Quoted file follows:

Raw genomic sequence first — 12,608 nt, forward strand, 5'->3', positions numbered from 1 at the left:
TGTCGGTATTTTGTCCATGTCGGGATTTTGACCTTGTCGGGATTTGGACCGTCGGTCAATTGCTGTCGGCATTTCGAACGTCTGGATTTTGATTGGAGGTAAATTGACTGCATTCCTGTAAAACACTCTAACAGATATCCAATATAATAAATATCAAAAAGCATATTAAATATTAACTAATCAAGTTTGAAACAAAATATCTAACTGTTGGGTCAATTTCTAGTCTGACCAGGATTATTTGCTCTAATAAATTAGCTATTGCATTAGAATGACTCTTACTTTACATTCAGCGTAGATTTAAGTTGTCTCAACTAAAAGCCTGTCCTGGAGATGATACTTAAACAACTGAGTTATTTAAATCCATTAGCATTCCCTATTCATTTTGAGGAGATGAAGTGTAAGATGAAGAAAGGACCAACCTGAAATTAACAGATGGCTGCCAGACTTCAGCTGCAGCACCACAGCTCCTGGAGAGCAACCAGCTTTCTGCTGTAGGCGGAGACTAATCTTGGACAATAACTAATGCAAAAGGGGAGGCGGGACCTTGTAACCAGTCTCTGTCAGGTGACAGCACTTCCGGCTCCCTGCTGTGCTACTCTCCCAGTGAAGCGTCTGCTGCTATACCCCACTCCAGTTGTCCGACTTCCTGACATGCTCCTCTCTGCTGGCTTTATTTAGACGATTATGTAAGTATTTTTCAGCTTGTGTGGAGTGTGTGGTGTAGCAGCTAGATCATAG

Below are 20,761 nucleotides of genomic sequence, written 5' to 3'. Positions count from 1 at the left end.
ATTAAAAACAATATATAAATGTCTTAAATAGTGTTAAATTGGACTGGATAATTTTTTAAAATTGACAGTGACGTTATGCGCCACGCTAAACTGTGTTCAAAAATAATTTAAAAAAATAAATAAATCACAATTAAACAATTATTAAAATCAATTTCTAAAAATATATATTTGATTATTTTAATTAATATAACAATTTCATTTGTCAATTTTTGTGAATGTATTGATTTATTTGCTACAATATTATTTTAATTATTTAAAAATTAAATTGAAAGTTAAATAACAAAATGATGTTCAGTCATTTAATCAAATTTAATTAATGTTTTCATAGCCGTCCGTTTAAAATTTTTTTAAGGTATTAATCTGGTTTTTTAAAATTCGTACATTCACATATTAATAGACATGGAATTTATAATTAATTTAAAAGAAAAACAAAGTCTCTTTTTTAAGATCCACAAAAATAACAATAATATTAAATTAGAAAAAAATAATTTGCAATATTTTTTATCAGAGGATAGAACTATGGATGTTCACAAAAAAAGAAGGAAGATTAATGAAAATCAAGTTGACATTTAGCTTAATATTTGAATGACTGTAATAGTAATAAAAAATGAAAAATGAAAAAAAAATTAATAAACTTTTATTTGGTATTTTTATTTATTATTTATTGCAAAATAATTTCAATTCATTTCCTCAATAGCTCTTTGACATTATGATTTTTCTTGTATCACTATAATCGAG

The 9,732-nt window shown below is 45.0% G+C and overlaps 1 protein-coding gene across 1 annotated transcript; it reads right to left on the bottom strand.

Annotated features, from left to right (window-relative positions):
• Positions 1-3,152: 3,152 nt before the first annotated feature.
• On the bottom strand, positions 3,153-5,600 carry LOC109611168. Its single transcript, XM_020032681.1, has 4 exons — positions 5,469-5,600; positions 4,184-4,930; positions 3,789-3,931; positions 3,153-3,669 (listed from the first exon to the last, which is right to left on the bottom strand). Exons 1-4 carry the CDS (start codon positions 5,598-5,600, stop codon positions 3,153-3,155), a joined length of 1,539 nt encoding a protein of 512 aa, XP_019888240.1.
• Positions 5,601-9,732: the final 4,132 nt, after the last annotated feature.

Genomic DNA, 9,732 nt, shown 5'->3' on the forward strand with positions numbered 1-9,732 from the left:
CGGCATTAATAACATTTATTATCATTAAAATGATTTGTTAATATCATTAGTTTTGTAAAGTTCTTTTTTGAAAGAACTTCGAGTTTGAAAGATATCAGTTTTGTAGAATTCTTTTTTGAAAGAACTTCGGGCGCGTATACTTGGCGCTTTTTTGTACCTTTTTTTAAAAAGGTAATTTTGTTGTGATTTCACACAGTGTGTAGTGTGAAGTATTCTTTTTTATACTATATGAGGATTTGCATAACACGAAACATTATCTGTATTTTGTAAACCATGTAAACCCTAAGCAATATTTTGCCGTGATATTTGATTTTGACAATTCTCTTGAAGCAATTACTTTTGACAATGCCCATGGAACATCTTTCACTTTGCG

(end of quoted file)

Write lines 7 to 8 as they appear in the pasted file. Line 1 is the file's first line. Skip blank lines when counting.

• Positions 1-3,152: 3,152 nt before the first annotated feature.
• On the bottom strand, positions 3,153-5,600 carry LOC109611168. Its single transcript, XM_020032681.1, has 4 exons — positions 5,469-5,600; positions 4,184-4,930; positions 3,789-3,931; positions 3,153-3,669 (listed from the first exon to the last, which is right to left on the bottom strand). Exons 1-4 carry the CDS (start codon positions 5,598-5,600, stop codon positions 3,153-3,155), a joined length of 1,539 nt encoding a protein of 512 aa, XP_019888240.1.